Alpha Atlas

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Chapter 5

Mom drove through the center of town, turning into one of the residential neighborhoods. Every house nearly looked the same. Small and identical, ideal to fit the most amount of people in a small space.

“It’s not as big as our old house.” Mom grinned sheepishly, “But it’s the best I could get on short notice. The landlord was friends with my Dad.”

“It’s not a problem.” I chuckled, my eyes tracing over the small square windows.

My eyes were elsewhere. They were trailing over the porch’s peeling blue paint. A low whine left Lila’s lips as she recognized the similarities. That was one thing that needed to be changed.

Mom parked on the curb by the house and popped open the trunk. Her arms were filled with bags as she wobbled down the sidewalk. I must’ve packed more than I thought. Her arms were overflowing with bags as she tried to carry everything at once. She could hardly see where she was going, nearly bumping into someone.

“Woah--” A man’s voice called out, catching one of the duffel bags as they fell from her arms.

The man’s face broke out into a grin, “Let me grab some of these for you.”

His smile was wide, a spattering of salt and pepper hair on his head. He was up in his years, but still looked refined and handsome. A younger guy was at his side, looking slightly disgruntled. It was clear from looks alone they were related. The only difference was the older man had a lopsided smile, while the younger guy looked grumpy.

From their scents, they were definitely werewolves. Werewolves had this strong earthy scent that was hard to miss. Human’s either smelled like body spray, soap or sweat.

“Oh, thank you.” Mom breathed, her face flushing.

“New to the pack?” The older guy asked, taking a couple more bags from my Mom.

“I’m not, but my daughter is.” Mom smiled, her eyes flickering over to me.

I walked around to the back of the car and pulled my own suitcase out, followed by a couple bags. I kept the torn pieces of my Dad’s book wrapped in a shirt. I planned on dealing with the book later, finding some way to mend it.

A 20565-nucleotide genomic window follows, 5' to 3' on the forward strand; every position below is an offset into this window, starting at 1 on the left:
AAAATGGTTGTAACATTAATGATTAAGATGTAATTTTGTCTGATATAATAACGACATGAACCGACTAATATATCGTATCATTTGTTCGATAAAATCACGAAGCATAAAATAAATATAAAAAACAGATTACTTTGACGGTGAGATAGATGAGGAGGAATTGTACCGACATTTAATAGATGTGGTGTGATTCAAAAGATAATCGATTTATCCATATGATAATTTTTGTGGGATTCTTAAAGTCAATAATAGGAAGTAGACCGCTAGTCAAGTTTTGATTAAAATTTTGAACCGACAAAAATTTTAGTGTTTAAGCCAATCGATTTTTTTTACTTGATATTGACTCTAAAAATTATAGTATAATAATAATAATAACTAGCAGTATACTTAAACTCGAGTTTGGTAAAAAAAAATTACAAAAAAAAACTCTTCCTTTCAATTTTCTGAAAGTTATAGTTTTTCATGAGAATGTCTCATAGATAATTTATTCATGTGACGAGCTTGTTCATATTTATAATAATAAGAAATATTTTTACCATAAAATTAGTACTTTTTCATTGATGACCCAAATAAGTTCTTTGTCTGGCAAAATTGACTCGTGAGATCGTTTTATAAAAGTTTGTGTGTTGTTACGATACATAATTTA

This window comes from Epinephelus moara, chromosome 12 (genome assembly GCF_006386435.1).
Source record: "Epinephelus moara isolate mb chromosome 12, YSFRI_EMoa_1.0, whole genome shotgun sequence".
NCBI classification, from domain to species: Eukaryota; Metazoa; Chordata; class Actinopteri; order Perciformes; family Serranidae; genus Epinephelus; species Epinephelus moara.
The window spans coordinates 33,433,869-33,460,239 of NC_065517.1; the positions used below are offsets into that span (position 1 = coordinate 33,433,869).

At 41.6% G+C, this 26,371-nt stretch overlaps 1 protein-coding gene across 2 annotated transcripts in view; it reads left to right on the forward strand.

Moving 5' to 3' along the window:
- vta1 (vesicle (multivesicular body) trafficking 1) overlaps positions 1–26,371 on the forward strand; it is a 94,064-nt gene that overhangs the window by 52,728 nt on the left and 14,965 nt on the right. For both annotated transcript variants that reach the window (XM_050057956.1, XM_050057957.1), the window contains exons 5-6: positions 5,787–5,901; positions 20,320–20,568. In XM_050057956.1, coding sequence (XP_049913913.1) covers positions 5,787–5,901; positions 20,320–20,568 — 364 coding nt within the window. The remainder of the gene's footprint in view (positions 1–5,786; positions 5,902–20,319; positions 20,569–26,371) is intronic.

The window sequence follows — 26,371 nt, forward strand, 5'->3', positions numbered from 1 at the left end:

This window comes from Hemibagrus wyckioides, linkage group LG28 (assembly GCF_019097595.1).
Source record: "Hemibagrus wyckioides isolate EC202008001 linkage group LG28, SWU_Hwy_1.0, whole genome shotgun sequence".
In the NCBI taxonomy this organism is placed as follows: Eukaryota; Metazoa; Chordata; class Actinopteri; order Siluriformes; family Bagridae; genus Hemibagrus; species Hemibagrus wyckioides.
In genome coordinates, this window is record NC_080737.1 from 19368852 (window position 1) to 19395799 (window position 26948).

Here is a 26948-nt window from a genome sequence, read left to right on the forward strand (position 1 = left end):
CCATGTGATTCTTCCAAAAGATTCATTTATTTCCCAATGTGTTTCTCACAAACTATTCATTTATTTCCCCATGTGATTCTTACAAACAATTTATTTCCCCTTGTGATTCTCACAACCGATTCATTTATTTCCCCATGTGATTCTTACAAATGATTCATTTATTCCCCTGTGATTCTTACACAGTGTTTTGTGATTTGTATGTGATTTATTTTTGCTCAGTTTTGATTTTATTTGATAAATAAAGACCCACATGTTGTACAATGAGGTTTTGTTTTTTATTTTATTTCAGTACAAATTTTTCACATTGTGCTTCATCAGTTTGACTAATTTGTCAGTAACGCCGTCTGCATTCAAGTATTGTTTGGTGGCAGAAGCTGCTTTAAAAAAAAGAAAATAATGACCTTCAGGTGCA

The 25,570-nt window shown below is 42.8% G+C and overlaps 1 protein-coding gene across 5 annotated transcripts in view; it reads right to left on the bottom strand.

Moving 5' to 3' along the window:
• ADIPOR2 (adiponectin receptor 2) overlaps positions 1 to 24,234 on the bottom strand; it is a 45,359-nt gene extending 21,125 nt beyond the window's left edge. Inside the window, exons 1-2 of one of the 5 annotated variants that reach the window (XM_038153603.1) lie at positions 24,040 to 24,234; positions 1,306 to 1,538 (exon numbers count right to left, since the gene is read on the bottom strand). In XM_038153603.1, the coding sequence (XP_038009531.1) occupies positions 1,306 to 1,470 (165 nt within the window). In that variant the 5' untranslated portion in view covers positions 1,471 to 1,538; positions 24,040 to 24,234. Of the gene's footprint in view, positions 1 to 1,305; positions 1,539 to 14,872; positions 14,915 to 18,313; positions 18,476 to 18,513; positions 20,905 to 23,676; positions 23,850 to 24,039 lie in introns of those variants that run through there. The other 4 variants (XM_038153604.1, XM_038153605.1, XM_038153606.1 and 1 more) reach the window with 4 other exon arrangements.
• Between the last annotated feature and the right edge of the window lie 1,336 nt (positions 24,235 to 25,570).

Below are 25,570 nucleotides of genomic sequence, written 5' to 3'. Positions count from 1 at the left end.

The older guy looked over at me and smiled, I tried to return it as best I could. I wasn’t exactly happy to be here, but I wasn’t completely miserable either. I was grateful to be gone from my old pack, yet the pain still lingered.

“Help her with her stuff.” The older guy grunted, nudging the younger guy with his elbow. “I’m Beta Ned and this is my son Kris.”

“I’m Molly and this is Raelynn.” Mom smiled, gesturing to me with her chin.

Kris stalked over to the trunk of the car, pulling a couple bags from the trunk. The closer proximity let me have a good look at Kris. Raven colored hair sat on his head, brushed back and away from his eyes. His eyes were a deep brown, rich like the earth. Some of his sour expression went away as we locked eyes.

“I got these.” Kris muttered, grabbing some of the bags from my arms.

The two of them helped us carry everything in. Ned and my mom chatted for awhile, leaving me sitting on the front porch with Kris. It sounded silly, but I felt nervous. I had no experience talking to guys, apart from Micah. But Micah was never someone hard to talk to, everything just came easy with him. Not a single part of me was interested in Kris, and yet I felt nervous. What if things were the same here?

“You gonna start school soon?” Kris broke the silence, giving me his undivided attention. His dark eyes were soft as he noticed my discomfort.

“I’m not sure.” I shook the stab of pain away. “I haven’t really thought about it.”

“If you need a ride, I can take you.” Kris shrugged, “I live next door so it’s not a problem.”

I was just about to say no when Lila stopped me. It was probably the last thing I expected to hear.

‘Say yes.’ Lila nodded, ‘Let’s make things different here. We can have friends.’

My stomach clenched as I thought about Alyssa and what she might think of me. She had other friends, so I wasn’t sure why I continued to beat myself up over it.